Farmers call for action to stop rise in Shannon floods

Sat, Jun 16, 2012, 01:00

URGENT ACTION is needed on the river Shannon and its tributaries to prevent more summer flooding, according to the Irish Farmers’ Association.

Farmers along the Shannon say summer flooding is becoming more frequent and severe. They are calling for a single agency to monitor and maintain water levels along the river.

On the Shannon Callows – which traditionally floods between October and late April or early May – farmers rely heavily on dry summers for the production of silage and grazing ground.

Heavy downpours last Thursday and Friday resulted in flooding on land traditionally used for these purposes. The deluge has meant some silage-bearing ground is being used for grazing, resulting in a loss of winter feed while some farmers are using winter feed for cattle which should be grazing.

Co Offaly farmer John Ryan put his cattle on high ground, normally used for silage, after his grazing ground became swamped. He now fears he may have to sell stock to compensate for the loss.

“In the middle of summer approaching the middle of June, to have nearly 50 acres of land covered is unbelievable,” he says.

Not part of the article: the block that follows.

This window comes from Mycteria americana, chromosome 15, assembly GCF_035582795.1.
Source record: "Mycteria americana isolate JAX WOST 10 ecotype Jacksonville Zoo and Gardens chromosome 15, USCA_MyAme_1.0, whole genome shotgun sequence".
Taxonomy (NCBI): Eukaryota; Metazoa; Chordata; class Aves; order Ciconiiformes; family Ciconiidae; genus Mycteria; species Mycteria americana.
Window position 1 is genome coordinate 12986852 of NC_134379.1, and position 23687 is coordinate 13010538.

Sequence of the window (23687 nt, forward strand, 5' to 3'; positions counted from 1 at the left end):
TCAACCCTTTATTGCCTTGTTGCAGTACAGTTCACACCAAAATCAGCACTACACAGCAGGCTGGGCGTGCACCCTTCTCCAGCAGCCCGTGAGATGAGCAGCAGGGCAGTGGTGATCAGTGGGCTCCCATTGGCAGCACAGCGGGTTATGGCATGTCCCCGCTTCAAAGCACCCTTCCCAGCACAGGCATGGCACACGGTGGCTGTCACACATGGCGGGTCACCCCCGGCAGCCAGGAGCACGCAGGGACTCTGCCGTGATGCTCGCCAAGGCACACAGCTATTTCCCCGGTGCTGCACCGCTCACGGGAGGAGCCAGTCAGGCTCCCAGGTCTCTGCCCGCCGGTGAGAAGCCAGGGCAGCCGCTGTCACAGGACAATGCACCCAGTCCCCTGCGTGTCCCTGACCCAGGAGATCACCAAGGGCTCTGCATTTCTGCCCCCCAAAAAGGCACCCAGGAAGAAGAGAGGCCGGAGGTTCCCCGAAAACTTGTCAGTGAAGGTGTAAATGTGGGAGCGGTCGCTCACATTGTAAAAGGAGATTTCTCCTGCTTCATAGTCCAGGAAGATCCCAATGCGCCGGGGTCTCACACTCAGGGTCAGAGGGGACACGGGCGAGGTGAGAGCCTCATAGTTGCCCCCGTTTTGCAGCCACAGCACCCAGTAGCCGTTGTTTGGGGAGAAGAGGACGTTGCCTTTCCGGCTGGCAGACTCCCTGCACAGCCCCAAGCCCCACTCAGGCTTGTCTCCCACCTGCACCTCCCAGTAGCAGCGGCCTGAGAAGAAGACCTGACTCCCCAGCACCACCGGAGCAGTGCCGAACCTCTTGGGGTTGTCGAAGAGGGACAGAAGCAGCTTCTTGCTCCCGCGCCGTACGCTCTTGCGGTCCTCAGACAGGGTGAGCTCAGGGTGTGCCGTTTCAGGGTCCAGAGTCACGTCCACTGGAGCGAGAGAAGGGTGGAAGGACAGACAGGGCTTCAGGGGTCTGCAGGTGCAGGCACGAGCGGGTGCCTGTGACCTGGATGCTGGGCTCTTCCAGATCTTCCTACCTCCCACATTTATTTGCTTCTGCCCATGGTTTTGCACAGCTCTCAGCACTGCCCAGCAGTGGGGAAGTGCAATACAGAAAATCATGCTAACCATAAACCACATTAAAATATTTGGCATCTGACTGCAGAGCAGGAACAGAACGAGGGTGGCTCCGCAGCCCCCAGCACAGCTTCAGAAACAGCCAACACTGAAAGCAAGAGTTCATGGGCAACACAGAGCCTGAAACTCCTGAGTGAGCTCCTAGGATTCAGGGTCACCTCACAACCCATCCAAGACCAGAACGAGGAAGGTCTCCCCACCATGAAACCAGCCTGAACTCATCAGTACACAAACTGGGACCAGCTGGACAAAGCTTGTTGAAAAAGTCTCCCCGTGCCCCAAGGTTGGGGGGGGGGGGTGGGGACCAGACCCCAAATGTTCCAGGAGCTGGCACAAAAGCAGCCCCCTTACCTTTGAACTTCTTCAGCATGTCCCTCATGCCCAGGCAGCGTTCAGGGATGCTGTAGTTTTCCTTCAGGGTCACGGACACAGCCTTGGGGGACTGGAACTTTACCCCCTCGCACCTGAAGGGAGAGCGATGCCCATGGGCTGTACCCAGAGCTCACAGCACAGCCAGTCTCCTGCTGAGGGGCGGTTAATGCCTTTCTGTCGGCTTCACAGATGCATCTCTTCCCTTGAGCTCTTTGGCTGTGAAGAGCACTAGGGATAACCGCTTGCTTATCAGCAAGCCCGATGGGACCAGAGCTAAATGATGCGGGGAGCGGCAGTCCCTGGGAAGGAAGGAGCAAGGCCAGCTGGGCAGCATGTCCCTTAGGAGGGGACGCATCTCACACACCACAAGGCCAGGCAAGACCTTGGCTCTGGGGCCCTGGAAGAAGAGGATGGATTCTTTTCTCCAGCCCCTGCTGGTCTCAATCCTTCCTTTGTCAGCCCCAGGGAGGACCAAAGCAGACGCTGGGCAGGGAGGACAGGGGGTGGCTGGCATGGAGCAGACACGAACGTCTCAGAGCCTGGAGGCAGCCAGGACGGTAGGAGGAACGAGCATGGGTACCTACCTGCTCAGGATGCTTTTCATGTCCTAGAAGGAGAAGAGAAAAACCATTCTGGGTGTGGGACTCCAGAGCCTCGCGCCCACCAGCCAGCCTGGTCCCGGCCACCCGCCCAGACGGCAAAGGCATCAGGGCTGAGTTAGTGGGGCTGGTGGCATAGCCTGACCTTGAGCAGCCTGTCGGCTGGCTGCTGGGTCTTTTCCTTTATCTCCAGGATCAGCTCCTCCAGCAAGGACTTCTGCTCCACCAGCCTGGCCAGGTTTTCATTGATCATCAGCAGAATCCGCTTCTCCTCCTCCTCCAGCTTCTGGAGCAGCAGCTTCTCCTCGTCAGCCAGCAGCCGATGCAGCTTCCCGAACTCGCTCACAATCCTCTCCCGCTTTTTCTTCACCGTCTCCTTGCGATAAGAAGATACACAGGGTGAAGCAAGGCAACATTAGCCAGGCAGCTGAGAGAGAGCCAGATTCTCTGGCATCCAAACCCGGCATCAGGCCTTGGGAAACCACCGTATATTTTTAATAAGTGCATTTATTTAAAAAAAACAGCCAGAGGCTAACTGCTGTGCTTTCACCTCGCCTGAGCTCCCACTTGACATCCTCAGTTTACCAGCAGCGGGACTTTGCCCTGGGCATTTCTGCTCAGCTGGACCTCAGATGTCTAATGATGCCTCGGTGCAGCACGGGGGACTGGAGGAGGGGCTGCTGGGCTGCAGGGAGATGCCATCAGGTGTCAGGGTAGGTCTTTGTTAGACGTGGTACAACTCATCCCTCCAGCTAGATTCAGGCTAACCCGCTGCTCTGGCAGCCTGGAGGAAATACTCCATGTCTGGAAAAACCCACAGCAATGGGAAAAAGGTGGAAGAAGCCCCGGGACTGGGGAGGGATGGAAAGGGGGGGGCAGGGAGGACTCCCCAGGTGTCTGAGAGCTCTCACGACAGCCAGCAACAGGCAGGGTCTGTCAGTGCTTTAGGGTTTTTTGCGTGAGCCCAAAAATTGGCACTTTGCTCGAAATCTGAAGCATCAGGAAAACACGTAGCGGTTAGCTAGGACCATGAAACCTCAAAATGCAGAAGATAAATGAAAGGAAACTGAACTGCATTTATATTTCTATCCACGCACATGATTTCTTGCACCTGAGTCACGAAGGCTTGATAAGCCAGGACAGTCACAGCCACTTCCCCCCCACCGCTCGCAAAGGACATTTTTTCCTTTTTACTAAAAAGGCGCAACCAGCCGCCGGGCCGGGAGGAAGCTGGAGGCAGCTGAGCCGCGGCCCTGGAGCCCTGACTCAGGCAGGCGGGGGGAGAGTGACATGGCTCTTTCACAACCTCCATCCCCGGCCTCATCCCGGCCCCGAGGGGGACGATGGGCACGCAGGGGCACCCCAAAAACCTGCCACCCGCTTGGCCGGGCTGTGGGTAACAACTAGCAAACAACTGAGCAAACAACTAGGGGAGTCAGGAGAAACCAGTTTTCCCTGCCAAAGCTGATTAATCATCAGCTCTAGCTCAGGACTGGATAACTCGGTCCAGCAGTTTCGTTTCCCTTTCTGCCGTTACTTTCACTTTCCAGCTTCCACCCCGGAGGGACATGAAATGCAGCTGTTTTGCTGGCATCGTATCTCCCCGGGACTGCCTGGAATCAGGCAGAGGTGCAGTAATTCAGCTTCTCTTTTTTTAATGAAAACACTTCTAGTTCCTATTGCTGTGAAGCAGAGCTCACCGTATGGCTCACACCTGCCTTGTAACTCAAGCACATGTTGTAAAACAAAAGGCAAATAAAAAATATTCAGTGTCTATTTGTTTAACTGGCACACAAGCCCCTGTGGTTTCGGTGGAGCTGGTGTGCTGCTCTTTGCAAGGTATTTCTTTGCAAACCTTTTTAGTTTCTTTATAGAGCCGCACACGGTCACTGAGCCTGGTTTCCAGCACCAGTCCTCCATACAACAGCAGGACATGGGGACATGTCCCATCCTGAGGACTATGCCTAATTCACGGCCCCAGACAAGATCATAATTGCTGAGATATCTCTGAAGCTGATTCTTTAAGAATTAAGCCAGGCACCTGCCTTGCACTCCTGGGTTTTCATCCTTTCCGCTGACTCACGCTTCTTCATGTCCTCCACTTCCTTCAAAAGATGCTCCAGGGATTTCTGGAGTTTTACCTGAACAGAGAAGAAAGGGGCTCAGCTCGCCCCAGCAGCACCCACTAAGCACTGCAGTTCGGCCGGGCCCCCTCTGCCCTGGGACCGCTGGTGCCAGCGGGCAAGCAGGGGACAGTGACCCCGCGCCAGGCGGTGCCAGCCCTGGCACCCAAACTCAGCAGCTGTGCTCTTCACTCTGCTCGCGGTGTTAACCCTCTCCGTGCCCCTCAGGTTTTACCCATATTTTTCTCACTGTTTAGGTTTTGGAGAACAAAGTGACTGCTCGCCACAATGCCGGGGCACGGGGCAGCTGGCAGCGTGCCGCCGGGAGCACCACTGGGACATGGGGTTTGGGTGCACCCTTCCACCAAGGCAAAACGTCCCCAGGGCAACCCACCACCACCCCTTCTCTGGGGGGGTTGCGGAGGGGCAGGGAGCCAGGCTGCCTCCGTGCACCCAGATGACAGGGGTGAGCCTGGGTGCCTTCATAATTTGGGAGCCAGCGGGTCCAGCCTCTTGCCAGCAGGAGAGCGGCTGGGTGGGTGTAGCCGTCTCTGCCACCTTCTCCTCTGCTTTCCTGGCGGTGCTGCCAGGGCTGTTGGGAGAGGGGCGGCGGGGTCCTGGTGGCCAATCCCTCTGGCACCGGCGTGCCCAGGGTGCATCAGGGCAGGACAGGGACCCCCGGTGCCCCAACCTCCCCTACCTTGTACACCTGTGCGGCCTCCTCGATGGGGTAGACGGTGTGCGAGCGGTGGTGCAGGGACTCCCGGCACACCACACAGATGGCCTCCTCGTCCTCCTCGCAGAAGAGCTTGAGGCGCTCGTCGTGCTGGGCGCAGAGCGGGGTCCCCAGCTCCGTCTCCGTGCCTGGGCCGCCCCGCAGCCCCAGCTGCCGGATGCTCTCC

“In the last 10 years we have had three or four summer floods that have affected us massively. The feed value off grass and ground is gone this year.”

Mr Ryan is calling for a reduction of summer water levels and the opening of sluice gates down-river before rain falls.

Lusmagh farmer Edward Delahunt says he has about 80 acres underwater that “I cannot put my sucklers on. I don’t know whether I will get silage off it.”

He believes a single authority should maintain the levels.

“There are too many people involved: there’s the ESB, there’s Waterways Ireland, there’s the OPW.”

Mr Delahunt feels the boating fraternity gets priority. “I think they have far more clout.” He adds that the flooding is not only causing hardship for farmers – nesting water fowl are also having their breeding grounds destroyed.

Tom Loonam of the IFA says that, with modern weather forecasting, it should be possible to anticipate heavy downpours and open the gates down river.